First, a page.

Suture As a Lacanian Concept


 

Cinema
and Subjectivity


Earl Jackson,
Jr.


talkingcure2000@aol.com

Another
Scene

Suture

THE LACANIAN Concept

SUTURE – A TERM CLOSELY IDENTIFIED WITH
LACANIAN PSYCHOANALYTIC THEORY, ALTHOUGH I DO NOT THINK THAT LACAN HIMSELF
USED THE TERM FREQUENTLY, AT LEAST NOT IN HIS PUBLISHED WORKS.


The work of JACQUES-ALAIN MILLER (psychoanalyst, writer,
editor of Lacan’s Seminars, and Lacan’s son-in-law) is more directly
responsible for the initial formulations of the concept and for putting
it into circulation. But, since I did find a passage from the Question
and Answers in Seminar XI (The Four Fundamental Concepts of Pscyhoanalysis),
I thought I would begin by citing it.

This exchange occurs at the end of the session, „What
is a Picture,“ March 11, 1964.

M. Tort: Could you say more about the relation
you posited between gesture and the moment of seeing?

LACAN:

What is a gesture? A threatening gesture, for
example? It is not a blow that is interrupted. It is certainly something
that is done in order to be arrested and suspended. . . . It is this very
special temporality, which I have defined by the term arrest and which
creates its signification behind it, that makes the destinction between
the gesture and the act.

What is very remarkable in the Peking
Opera
. . . is the way fighting is depicted. Oen fights as one has
always fought since time immemorial, much more with gestures than with
blows. Of course, the spectacle itself is content with an absolute dominance
of gestures. In these ballets, no two people ever touch one another, they
move in different spaces in which are spread out whole series of gestures,
which, in traditional combat, nevertheless have the value of weapons, in
the sense that they may well be effective as instruments of intimidation.
Everyone knows that primitive peoples go into battle with grimacing, horrible
masks and terrifying gestures. You mustn’t imagine that this is over and
done with! When fighting the Japanese, the American
marines
were taught to make as many grimaces as they. Our more recent
weapons might also be regarded as gestures. . . .

. . . Does this explanation satisfy you? Was that
the question you asked me?

M. Tort: No, I wanted you to say more about
that temporality to which you already referred once, and which presupposes,
it seems to me, references that you have made elsewhere to logical time.

LACAN:

 Look, what I noticed there was the suture,
the pseudo-identification, that exists between what I called the time of
terminal arrest of the gesture and what, in another dialectic that I called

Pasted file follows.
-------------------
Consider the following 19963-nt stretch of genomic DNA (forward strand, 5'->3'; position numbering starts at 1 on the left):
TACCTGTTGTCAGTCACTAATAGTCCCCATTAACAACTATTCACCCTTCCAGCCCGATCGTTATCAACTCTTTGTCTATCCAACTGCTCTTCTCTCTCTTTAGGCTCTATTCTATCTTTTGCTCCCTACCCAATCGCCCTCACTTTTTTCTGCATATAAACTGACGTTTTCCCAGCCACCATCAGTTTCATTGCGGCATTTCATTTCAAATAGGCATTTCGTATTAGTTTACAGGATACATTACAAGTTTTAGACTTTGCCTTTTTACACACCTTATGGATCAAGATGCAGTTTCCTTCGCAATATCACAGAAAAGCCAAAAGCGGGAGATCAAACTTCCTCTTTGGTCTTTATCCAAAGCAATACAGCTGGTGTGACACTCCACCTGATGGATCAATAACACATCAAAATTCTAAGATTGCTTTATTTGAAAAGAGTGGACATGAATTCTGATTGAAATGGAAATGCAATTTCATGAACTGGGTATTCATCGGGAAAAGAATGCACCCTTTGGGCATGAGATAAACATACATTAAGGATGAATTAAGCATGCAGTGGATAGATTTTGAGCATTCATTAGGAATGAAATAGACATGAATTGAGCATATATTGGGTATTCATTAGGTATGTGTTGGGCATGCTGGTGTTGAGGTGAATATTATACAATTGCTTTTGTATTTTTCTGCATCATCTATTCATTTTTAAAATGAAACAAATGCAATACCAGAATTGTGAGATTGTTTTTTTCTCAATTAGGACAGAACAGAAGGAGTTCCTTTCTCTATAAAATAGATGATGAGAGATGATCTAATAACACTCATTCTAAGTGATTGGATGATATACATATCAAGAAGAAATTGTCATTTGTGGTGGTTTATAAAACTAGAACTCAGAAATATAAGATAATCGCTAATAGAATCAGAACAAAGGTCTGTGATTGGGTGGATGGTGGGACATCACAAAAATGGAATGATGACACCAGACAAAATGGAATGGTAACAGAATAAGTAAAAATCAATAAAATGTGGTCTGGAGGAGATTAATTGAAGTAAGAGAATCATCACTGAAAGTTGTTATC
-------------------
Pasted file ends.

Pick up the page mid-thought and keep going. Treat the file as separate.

the dialectic of identificatory haste, I put as the first time, namely,
the moment of seeing. The two overlap, but they are certainly not identical,
since one is initial and the other is terminal. . . .

This terminal time of the
gaze
, which completes the gesture, I place strictly in relation to
what I later say about the evil eye. The gaze in itself not only terminates
the movement – it freezes it. Take those dances I mentioned – they are
always punctuated by a series of times of arrest in which the actors pause
in a frozen attitude. . . . The evil eye is the fascinum, it is
that which has the effect of arresting movement, and, literally, of killing
life. At the moment the subject stops, suspending his gesture, he is mortified.
The anti-life, anti-movment function of this terminal point is the fascinum,
and it is precisely one of the dimensions in which the power of the gaze
is exercised directly. The moment of seeing can intervene here only as
a suture, a conjunction of the imaginary and the symbolic, and it is taken
up again in a dialectic, that sort of temporal progress that is called
haste, thrust, forward movement, which is concluded in the fascinum.

What I wish to emphasize is the total distinction
between the scopic register and the invocatory, vocatory, vocational field.
In the scopic field, the subject is not essentially indeterminate. The
subject is strictly speaking determined by the very separation that determines
the break of the a, that is to say, the fascinatory element introduced
by the gaze.Does this satisfy you more? Completely? . . .

M. Tort: Almost.

[Jacques Lacan. The Four Fundamentals of Psychoanalysis.

Trans. Alan Sheridan. New York and London: WW. Norton.
1978. 116-118.

Jacques-Alain Miller.

Miller’s definition of suture (in a nutshell)
is that process through which the subject is joined into the signifying
chain, allowing the signifier to stand-in for the subject’s absence in
discourse. The use of „I“ to designate the subject, however, both divides
the being of the subject from its meaning, but also closes – „sutures“
– the divide that the attempt at self-representation in the language of
the other opened. Jacques-Alain Miller, „Suture: elements of the logic
of the signifier“ Screen vol. 18 no. 4 (Winter 1977/8) 26-28.

Working Bibliography

  • Green. Andre. „L’objet (a) de J. Lacan, sa logique et la
    théorie freudienne.“ Cahiers pour l’analyse. No. 3 (1966):
    15-37.
  • Miller, Jacques-Alain. &quotLa Suture.“ Cahiers pour
    l’analyse
    . No.1 (1966): 39-51.
  • Miller, Jacques-Alain. „Suture: elements of the logic of
    the signifier.“ Screen vol. 18 no. 4 (Winter 1977/8) 24-34.
  • Lacan, Jacques. The Four Fundamental Concepts of Psychoanalysis.
    [Especially the sections on Aphanisis.].
  • See also my Web sites for
  • Hysteria
    and Paranoia
  • Critical
    Fantasies
  • Freud
    and Lacan

The Lacanian
Concept


The Althusserian
Trajectory


The Film-Theoretical
Suture

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Cinema
and Subjectivity


Earl Jackson,
Jr.


talkingcure2000@aol.com

Another
Scene